Trivial Wordpress Theme for HIS455 Exercise
This trivial theme highlights some of the basic features of Wordpress and is so simple that you should be able to get started very quickly.
Using this theme
This theme is intended to showcase the most basic possible elements of Wordpress theme development. The theme contains only a bare minimum of files (
sidebar.php). All of them are extremely simple and should be readable even by beginners.
This theme is not intended to be used in production, but instead to serve as an introduction to Wordpress themes for absolute beginners.
Installation for Students. Read Carefully!
Normally it is somewhat tricky and confusing to try to edit Wordpress themes. In order to see your changes, you will need to look at them on a running Wordpress site; but it is much easier to edit theme files on an editor at home. This theme has been set up to allow you to edit your files at home in Atom, using the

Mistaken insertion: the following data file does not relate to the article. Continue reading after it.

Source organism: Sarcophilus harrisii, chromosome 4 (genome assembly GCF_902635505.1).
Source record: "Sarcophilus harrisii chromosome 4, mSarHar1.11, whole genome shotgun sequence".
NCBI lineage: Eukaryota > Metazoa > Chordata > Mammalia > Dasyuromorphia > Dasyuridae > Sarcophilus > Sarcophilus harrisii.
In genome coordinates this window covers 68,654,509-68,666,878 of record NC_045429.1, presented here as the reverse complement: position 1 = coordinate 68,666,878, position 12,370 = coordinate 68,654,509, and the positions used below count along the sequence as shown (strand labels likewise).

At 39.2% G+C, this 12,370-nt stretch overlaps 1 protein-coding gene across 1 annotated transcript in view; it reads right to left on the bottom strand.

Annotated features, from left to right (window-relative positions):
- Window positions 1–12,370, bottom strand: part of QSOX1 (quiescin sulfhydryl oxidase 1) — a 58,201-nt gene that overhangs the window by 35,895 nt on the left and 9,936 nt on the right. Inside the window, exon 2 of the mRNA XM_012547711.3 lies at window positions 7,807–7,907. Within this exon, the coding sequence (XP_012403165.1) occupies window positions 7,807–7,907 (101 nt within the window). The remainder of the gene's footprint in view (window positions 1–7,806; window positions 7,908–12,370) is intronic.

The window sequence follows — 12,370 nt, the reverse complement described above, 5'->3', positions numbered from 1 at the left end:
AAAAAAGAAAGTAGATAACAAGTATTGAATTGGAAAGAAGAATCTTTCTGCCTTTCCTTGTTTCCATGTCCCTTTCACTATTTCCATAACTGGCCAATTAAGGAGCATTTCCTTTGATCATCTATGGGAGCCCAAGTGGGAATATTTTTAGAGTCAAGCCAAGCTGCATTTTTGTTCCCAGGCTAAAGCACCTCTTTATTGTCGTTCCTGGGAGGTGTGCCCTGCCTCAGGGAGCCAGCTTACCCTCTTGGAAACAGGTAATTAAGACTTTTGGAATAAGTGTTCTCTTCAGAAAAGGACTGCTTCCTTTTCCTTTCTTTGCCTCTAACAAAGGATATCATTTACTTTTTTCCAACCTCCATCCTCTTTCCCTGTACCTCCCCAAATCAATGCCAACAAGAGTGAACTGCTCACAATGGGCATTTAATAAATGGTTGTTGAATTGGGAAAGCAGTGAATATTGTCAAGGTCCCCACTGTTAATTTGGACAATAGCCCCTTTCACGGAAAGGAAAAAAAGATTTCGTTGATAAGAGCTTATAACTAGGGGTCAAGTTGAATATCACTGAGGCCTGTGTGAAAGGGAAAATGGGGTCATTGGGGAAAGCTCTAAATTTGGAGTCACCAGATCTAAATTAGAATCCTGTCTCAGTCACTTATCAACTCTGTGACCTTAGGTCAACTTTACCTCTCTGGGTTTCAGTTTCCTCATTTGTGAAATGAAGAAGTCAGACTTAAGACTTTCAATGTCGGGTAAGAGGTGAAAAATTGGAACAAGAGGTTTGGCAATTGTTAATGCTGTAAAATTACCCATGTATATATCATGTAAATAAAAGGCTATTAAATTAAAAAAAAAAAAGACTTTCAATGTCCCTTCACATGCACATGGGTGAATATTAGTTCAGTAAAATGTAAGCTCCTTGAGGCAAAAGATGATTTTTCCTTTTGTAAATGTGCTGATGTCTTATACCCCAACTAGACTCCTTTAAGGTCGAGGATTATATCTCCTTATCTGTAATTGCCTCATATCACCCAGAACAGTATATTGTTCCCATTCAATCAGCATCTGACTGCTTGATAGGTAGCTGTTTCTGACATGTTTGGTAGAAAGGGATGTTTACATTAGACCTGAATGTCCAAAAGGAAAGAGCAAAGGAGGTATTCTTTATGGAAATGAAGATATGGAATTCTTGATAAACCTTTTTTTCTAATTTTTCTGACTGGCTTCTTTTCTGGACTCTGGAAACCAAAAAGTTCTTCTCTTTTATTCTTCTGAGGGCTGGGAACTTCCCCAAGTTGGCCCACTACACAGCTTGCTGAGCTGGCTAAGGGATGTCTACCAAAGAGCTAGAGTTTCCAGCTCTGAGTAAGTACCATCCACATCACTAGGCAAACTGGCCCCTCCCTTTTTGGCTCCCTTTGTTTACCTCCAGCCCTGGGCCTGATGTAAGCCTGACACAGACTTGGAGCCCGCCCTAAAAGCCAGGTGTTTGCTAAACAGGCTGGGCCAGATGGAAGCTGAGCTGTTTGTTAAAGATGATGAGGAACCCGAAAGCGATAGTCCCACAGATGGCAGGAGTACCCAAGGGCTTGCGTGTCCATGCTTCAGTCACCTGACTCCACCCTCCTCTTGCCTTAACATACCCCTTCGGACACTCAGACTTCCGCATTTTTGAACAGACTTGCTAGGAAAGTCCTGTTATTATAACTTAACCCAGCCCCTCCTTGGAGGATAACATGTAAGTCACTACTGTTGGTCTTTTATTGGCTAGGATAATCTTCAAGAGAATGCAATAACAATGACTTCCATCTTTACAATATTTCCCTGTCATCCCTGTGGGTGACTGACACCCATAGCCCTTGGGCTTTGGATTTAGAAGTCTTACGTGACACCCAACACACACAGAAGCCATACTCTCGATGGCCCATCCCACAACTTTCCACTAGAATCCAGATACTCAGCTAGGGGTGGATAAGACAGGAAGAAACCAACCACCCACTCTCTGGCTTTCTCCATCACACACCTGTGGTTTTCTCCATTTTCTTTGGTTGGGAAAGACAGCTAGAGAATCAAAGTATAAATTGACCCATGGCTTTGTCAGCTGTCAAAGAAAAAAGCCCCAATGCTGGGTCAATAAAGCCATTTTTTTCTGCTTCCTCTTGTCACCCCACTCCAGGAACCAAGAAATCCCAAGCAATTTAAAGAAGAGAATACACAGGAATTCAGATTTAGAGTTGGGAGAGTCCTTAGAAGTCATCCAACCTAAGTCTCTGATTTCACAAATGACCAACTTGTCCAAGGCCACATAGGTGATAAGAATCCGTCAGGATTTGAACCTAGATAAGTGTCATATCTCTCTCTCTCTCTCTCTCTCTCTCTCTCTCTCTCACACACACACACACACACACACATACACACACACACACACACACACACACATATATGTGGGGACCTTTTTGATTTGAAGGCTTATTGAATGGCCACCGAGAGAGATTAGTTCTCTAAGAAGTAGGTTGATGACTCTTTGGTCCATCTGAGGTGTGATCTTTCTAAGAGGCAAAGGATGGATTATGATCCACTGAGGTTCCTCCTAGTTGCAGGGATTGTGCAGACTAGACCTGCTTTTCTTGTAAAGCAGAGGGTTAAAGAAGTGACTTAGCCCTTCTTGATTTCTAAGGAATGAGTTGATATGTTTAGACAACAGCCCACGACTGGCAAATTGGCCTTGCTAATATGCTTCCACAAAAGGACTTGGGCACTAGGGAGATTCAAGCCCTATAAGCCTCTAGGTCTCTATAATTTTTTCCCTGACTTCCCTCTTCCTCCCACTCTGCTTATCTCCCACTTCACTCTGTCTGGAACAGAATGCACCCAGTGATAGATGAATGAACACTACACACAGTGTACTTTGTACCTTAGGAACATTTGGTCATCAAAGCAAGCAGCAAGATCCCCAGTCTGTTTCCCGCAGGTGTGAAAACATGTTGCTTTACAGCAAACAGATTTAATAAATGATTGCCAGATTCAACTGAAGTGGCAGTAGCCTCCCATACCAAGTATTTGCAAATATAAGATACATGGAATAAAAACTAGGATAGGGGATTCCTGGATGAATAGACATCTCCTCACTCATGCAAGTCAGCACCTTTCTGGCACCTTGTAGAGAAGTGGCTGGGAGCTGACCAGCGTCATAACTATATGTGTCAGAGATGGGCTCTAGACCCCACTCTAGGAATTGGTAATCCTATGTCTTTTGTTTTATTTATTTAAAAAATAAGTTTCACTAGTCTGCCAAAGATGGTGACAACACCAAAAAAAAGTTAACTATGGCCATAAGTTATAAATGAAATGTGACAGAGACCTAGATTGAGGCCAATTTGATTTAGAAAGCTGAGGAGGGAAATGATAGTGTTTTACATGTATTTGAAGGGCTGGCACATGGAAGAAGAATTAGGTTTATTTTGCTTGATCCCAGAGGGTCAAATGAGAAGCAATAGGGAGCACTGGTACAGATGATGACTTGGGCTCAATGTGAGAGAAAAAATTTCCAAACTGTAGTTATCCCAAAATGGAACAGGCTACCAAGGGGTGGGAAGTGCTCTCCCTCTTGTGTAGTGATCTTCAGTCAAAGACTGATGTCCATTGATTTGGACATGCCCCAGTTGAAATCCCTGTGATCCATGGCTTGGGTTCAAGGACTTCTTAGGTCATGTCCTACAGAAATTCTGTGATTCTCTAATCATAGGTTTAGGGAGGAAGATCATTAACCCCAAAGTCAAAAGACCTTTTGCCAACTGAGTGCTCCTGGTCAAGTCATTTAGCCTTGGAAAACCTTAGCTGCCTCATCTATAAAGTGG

git commit; git push workflow we have been working on thus far (though there’s a new twist, actually; see below). I’m hoping this workflow will also make sense for the class project, when the time comes. But the process for getting started has several stages.
Clone the theme repository to your local computer
Unlike last time, this time you will not make a fork of the main repository. Instead, we will all be working off of the same repository, but with a separate branch for each student.
Start by cloning the repository as usual: go to the repo page and click the “clone or download” button, then open in Github Desktop.
Background: using Git branches
We have talked a little bit about the use of branches in git and Github, but you haven’t used them much. I have created 10 new branches on this repository, one with each of your names. You will want to work in the branch with your name. You can switch branches easily in Github Desktop by clicking on the “Current Branch” tab and choosing “origin/YOURNAME” as the branch you want to check out.